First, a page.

The academic year is firing back up soon, so you’ll be seeing more education articles on Opensource.com in the coming weeks.
Recently I read the fascinating book Empower: What Happens When Students Own Their Own Learning, by John Spencer and A.J. Juliani. The book led me to think more deeply about my teaching methods and how I like to learn. I think learning should be exciting, and I’m happiest when I’m actively engaged in what I’m doing. Why wouldn’t students in our schools want anything different than that? And why aren’t we doing more to give that experience to them?
While many schools today have a 1:1 ratio of computers/tablets to students, most of them use platforms and software that allow little (if any) modification. Students can’t tinker with the software or hardware. Yet tinkering and experimenting are at the heart of learning. The authors of Empower say that students in environments that foster “making” take ownership of their learning more readily and tend to be deeper thinkers who are more at home with frustration. Ultimately, they wrote, “makers are better equipped for life.”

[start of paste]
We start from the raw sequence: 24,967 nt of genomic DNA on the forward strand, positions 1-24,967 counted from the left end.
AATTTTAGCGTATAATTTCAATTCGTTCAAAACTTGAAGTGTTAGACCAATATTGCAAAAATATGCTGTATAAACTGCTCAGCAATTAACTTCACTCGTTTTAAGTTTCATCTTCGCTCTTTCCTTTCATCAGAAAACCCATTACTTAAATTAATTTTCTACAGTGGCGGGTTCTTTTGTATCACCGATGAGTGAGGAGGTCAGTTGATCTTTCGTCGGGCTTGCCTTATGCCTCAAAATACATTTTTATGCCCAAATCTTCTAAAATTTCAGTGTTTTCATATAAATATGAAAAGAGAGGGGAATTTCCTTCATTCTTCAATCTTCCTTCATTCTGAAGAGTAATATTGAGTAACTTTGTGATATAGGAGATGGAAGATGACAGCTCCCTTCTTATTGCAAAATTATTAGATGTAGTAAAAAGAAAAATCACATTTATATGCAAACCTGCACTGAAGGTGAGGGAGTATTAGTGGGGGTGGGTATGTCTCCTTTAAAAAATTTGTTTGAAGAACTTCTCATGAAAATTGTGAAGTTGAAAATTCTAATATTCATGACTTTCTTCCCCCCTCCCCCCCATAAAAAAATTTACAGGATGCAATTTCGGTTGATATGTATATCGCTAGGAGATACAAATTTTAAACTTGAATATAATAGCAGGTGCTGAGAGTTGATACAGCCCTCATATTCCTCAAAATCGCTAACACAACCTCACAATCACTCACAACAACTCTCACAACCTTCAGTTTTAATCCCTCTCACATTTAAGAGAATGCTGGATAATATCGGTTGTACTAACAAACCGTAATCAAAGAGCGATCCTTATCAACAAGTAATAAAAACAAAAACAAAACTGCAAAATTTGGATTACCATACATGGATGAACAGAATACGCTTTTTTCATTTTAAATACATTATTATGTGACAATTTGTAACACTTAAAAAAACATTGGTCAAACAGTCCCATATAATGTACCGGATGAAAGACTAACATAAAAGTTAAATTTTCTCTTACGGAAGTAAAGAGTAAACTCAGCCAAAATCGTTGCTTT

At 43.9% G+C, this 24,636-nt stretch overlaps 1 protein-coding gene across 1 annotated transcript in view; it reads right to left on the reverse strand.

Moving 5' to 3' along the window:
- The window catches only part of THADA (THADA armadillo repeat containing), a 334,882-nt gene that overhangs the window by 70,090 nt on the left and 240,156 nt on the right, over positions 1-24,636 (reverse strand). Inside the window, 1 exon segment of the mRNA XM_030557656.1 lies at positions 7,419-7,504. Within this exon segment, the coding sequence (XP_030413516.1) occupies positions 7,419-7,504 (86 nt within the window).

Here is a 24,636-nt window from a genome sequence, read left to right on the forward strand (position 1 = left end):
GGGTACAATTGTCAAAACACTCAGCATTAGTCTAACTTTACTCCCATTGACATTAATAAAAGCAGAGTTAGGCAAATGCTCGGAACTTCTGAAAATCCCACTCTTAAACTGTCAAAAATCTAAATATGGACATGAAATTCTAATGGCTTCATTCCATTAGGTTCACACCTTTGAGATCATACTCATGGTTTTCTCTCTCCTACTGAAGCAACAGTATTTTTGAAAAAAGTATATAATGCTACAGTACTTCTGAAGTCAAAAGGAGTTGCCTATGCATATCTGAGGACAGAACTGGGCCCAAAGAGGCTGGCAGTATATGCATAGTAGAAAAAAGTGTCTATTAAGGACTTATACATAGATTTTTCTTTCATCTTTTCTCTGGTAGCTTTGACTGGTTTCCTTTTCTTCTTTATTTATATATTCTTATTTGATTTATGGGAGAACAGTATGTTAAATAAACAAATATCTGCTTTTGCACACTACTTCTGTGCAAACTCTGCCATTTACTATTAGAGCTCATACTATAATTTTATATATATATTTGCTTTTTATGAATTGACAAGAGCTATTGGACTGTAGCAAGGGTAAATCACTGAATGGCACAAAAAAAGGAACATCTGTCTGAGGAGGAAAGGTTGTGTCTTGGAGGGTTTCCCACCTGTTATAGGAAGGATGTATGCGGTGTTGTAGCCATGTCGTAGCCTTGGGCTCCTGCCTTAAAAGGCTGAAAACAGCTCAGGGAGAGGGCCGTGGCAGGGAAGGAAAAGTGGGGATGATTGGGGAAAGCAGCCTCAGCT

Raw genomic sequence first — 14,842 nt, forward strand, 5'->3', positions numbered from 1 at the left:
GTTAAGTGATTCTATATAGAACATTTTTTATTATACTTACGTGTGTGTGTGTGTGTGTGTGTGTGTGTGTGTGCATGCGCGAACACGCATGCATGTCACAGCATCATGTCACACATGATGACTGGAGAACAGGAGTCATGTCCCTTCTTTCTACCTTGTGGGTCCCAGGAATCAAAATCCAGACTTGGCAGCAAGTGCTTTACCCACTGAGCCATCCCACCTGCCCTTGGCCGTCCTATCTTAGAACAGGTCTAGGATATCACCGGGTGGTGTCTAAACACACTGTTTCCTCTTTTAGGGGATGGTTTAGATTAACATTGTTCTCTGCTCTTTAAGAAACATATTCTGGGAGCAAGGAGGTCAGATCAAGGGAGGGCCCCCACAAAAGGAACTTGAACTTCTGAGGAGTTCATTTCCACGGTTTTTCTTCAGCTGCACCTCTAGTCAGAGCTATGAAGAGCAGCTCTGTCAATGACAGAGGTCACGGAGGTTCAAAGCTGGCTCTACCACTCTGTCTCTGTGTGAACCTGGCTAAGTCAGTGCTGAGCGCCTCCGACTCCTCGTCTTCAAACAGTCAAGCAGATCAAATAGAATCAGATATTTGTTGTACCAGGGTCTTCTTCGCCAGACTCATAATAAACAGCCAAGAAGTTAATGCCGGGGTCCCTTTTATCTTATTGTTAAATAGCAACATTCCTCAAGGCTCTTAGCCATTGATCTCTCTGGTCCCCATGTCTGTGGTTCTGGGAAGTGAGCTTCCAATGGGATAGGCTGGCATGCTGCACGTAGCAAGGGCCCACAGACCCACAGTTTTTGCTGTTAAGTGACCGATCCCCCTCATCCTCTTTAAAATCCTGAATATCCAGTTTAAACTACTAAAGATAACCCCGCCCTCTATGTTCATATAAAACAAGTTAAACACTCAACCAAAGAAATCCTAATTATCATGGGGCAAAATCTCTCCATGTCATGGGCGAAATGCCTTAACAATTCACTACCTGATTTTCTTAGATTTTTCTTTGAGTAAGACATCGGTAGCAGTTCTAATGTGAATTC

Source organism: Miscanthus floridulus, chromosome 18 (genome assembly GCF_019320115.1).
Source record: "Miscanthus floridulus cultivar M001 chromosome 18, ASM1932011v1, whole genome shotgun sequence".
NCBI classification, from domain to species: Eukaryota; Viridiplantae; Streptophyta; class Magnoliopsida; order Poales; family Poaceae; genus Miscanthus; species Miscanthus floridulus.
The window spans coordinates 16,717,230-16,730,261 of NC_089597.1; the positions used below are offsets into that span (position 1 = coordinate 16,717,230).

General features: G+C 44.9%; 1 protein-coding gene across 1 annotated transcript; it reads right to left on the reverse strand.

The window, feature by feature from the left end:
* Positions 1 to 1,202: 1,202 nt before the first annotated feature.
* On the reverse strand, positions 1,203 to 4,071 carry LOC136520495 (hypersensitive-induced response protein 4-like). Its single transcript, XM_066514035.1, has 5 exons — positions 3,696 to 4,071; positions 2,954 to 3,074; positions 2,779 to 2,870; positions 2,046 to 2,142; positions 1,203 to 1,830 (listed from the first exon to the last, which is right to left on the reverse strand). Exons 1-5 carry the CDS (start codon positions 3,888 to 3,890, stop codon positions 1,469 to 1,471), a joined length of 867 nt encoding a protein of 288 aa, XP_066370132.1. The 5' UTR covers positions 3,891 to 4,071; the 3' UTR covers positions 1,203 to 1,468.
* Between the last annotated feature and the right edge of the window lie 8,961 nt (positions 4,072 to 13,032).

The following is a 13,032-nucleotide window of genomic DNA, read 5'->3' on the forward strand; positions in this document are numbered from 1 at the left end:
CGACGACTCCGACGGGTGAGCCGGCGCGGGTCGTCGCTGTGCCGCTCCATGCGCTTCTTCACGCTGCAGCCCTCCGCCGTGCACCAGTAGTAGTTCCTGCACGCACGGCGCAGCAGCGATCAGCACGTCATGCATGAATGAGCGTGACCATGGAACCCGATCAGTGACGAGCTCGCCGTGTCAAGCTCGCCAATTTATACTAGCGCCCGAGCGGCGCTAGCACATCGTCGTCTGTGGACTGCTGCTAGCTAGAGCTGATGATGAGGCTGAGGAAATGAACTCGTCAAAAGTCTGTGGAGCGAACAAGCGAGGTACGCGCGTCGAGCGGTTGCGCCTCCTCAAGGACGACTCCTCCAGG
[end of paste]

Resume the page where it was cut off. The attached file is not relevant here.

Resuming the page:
Tinkering and exploring with Raspberry Pi
As I’ve been working more and more with Raspberry Pi computers, it’s become clear to me that they, along with open source software, are a great and affordable way to bring more tinkering and making into schools.
Since Raspberry Pi is relatively inexpensive (a Raspberry Pi setup with keyboard, mouse, and LCD display costs about a third of a typical $400 tablet) and durable, a classroom of 25 students could be outfitted without breaking the school’s budget.
In addition, the open source software available for Raspberry Pi doesn’t require additional licenses or fees, as is often the case with other types of software.
What better way to encourage making, designing, creating, and evaluating than outfitting your classroom with a set of Raspberry Pi computers?